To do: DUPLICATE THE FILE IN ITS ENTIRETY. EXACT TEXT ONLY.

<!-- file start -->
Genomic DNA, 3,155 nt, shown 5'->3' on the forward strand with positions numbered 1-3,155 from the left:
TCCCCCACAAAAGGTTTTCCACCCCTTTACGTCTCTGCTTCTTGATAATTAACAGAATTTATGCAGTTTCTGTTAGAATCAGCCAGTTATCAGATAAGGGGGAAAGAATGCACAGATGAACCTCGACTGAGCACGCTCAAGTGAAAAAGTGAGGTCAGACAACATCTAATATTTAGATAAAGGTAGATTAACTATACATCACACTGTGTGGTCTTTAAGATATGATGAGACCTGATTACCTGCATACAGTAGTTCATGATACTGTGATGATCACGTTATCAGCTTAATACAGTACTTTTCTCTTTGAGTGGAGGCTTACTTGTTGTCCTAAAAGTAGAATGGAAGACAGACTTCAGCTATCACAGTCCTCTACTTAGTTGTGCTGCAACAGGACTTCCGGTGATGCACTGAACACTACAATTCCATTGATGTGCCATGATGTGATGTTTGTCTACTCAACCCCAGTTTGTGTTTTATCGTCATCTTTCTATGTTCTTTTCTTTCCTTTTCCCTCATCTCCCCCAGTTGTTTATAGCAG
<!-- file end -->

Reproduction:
Genomic DNA, 3,155 nt, shown 5'->3' on the forward strand with positions numbered 1-3,155 from the left:
TCCCCCACAAAAGGTTTTCCACCCCTTTACGTCTCTGCTTCTTGATAATTAACAGAATTTATGCAGTTTCTGTTAGAATCAGCCAGTTATCAGATAAGGGGGAAAGAATGCACAGATGAACCTCGACTGAGCACGCTCAAGTGAAAAAGTGAGGTCAGACAACATCTAATATTTAGATAAAGGTAGATTAACTATACATCACACTGTGTGGTCTTTAAGATATGATGAGACCTGATTACCTGCATACAGTAGTTCATGATACTGTGATGATCACGTTATCAGCTTAATACAGTACTTTTCTCTTTGAGTGGAGGCTTACTTGTTGTCCTAAAAGTAGAATGGAAGACAGACTTCAGCTATCACAGTCCTCTACTTAGTTGTGCTGCAACAGGACTTCCGGTGATGCACTGAACACTACAATTCCATTGATGTGCCATGATGTGATGTTTGTCTACTCAACCCCAGTTTGTGTTTTATCGTCATCTTTCTATGTTCTTTTCTTTCCTTTTCCCTCATCTCCCCCAGTTGTTTATAGCAG